Cats and dogs have two anal sacs: one being located on either side of the anus. These glands are connected to the anus by a small duct each. The anal sacs have a lining which produces a dark, foul-smelling fluid which is stored by the sacs. The function of this fluid is as a scent marker. The anal sacs are normally emptied during a bowel movement and or else during extreme excitement or distress. Sometimes the sacs are not emptied properly which can cause problems for your cat or dog.
Diseases of the Anal Sacs
1: Anal Sac Impaction: this occurs when there is an abnormal accumulation of anal sac secretion as a result of infection, inflammation or blockage of the ducts.
2: Infection: this occurs when bacteria grow in the fluid and produce yellow or bloody pus.
3: Abscessation: this occurs when infected material builds up within an impacted sac and this leads to the sac rupturing. When the sac ruptures, a hot, tender abscess forms under the skin around the sac and anus. The abscess may rupture and discharge blood and pus onto the skin. This is very painful and may cause some patients to be fevered and very ill.
Signs of Anal Sac Disease
Anal sac disease may occur in any age, breed or sex but is most common in small and toy breed dogs and is rare on cats. In some animals, the disease may be associated with dermatitis. Many patients may have had diarrhoea or soft stool recently.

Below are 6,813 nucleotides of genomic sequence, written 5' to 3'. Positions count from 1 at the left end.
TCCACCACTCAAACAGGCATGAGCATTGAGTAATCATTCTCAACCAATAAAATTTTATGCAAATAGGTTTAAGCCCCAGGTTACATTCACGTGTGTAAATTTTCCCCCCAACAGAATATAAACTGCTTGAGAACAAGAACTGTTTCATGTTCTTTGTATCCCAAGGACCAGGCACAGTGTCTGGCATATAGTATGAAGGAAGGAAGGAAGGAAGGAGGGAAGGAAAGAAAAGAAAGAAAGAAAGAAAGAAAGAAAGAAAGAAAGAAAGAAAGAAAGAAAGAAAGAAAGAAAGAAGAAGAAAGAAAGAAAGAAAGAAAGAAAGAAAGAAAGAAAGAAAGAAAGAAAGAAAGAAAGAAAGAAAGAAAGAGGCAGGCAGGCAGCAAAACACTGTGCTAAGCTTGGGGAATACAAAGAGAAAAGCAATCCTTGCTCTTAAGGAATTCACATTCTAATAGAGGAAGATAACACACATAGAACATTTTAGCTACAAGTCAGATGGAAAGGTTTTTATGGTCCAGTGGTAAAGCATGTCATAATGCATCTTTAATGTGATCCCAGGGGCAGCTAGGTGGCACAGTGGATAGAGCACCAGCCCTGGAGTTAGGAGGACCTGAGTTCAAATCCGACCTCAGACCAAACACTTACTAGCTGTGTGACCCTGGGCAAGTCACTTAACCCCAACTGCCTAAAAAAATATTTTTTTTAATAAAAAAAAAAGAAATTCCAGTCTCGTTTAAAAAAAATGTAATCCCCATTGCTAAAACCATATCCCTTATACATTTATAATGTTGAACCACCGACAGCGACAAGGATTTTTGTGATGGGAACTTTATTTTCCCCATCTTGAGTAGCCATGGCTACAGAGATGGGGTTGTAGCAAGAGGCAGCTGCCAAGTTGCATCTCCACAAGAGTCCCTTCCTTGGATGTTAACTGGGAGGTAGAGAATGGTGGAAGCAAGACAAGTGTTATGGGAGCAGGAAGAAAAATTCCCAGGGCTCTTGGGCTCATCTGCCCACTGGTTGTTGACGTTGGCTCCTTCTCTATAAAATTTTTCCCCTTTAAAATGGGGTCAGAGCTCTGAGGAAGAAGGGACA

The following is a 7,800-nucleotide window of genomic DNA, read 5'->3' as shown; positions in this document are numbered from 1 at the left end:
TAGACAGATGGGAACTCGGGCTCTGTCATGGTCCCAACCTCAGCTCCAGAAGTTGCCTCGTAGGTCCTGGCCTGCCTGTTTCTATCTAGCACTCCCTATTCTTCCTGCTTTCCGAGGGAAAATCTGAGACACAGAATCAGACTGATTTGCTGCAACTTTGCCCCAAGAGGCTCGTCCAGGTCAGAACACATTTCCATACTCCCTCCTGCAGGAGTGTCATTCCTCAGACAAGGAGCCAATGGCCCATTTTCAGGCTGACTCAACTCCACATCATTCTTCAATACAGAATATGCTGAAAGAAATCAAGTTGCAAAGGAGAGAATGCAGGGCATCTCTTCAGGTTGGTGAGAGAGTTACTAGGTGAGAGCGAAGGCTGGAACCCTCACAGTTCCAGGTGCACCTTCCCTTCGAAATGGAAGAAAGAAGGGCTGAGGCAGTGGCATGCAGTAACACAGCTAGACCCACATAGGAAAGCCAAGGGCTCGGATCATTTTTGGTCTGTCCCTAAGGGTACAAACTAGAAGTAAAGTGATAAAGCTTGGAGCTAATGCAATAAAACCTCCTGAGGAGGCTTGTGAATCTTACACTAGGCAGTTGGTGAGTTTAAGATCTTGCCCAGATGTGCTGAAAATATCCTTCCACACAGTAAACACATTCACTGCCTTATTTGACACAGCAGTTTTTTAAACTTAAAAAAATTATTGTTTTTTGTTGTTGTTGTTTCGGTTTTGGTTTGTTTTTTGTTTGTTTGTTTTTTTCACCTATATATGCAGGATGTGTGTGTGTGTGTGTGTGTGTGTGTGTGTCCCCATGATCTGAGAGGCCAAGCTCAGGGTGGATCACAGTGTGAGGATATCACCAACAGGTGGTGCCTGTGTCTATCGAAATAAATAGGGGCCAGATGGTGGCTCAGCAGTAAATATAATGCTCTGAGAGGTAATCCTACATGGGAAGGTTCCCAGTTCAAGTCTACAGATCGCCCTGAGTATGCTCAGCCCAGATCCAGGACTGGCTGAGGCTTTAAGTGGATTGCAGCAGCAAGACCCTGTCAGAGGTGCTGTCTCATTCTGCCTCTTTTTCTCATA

There are usually signs of anal irritation such as scooting or dragging itself along the ground, excessive licking under or around the tail, or a bloody or sticky discharge on either side of the anus. Rarely, a patient may be reluctant to pass stool, become constipated, have a reduced appetite or stop eating.
Some dogs are born with anal duct canals that do not close well and constantly drain anal sac fluid, leaving foul-smelling drops behind them. These dogs do not outgrow this problem and anal sac removal is the treatment.
1: Anal Sac Impaction: The treatment for impaction is to express or empty the material from the sacs. It may also be necessary to flush the sacs and fill them with anti-inflammatory and antibiotic medication.
2: Anal Sac Infection and Abscessation: Antibiotics and pain relief are necessary to treat an anal sac abscess and in some cases surgical drainage under sedation or general anaesthetic is necessary.
3: Surgical Treatment: Despite treatment many patients have recurring or persisting anal sac disease. This can be painful and distressing for the patient. Most of these patients are best managed by surgical removal of the anal sacs. Most patients recover uneventfully from this surgery.
If you are concerned your pet may have anal sac disease, phone City Vet on 061-419760 to arrange an appointment to have them seen.